Kage Baker never actually stopped writing any story. She just stopped writing most of them down.
But she would still tell the stories, as they occurred to her. They all began as told tales, to the solitary audience of me; that’s how the addenda, codices and marginalia continued. Often in the car, of course – for Kage, forward motion translated literally into plot line. Others … in restaurants, or grocery stores, or while gardening, as something struck her fancy and initiated a phase-change cascade somewhere in her mind. It was a common beginning to conversation of an evening, when Kage would suddenly turn the sound down on Top Gear or Ghosthunters, and remark casually, “You know, there’s an active trade in bone jewelry crafted specifically for the markets of the Children of the Sun. Demons carve the stuff, and trade it to the Yendri. The Yendri won’t work it, because they’re too prissy, but they’ll broker it to the Children. And then pay the demons on commission. And you know what the awful part is? The carvings are made from the bones of the Children of the Sun themselves.”
“Why? What happens if they find out?” I really wanted to know.
“I don’t know. Yet.” And Kage would look thoughtful and turn the sound back up.
I haven’t found the notes. Yet.
But this morning I found a charming note from Margaret (Hi, Margaret!) explaining that since they’d had some good lightning last night where she lived, she was happy to celebrate the Dread Gard’s birthday today. A philosophy with which I am in total agreement. And I sat down to tell her so, and this happened:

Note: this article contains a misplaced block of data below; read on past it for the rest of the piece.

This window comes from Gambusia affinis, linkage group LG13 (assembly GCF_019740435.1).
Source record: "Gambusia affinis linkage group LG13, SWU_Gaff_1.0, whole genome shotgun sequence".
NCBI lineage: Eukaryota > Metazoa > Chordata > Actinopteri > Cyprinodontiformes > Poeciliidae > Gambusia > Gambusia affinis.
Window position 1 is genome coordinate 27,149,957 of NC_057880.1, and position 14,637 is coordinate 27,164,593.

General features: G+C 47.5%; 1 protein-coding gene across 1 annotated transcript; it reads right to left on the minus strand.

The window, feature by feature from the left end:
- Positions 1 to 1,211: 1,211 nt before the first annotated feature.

“The Dread Gard’s birthday: There will be many wild celebrations in the Black Halls, and the wine will run like … not blood, because not even demons sling good booze around on the floor. Water will have to suffice. Little sweet cakes (Not cupcakes! Kage snarled at me when I suggested that, once.) with cream frosting and custard filling and delicately piped skulls on them in black icing. In the Officer’s Mess they will be toasting him in Black Moons (Guinness and champagne, more or less). Last man standing and still able to say his name wins. It’s usually Gard.
But down in the top level of the cellars, where the household shrines are, there will be a constant stream of quiet visitors. These aren’t shrines the Family visits; the demons built and furnished them. This day, men and women of the household – especially the army – will go in and leave their prayers and thanks round the feet of a statue of Gard, notes and small bits of metal written on like potsherds; shards of weapons are the most popular. The paint over the chest of his statue will be worn right away from all the fond touches over his heart.
Tomorrow, hung-over, they will ceremoniously repaint it.”
That’s a gift from Kage. It came pouring into my head as clearly as if she were speaking it. While I was making the bed. Which is still sitting there unmade, as I went straight to the computer and started writing in a white heat. And that’s how it was when she told me the stories, Dear Readers; bits and pieces that she said aloud and trusted to my ears to catch.
The notes she left – decades old, on cocktail napkins and that damned erasable typing paper, sometimes on the endpapers of books or candy wrappers turned inside out – are frustrating and myriad and all, all undated. But they are as pages of crystal engraved with incorruptible gold compared to the whispering in the back of my mind … still, sometimes it goes clarion on me and I get a bit like that.
String enough of them together, and there’s a story. In the meantime – Happy Birthday, Gard. Live forever, Master of the Mountain!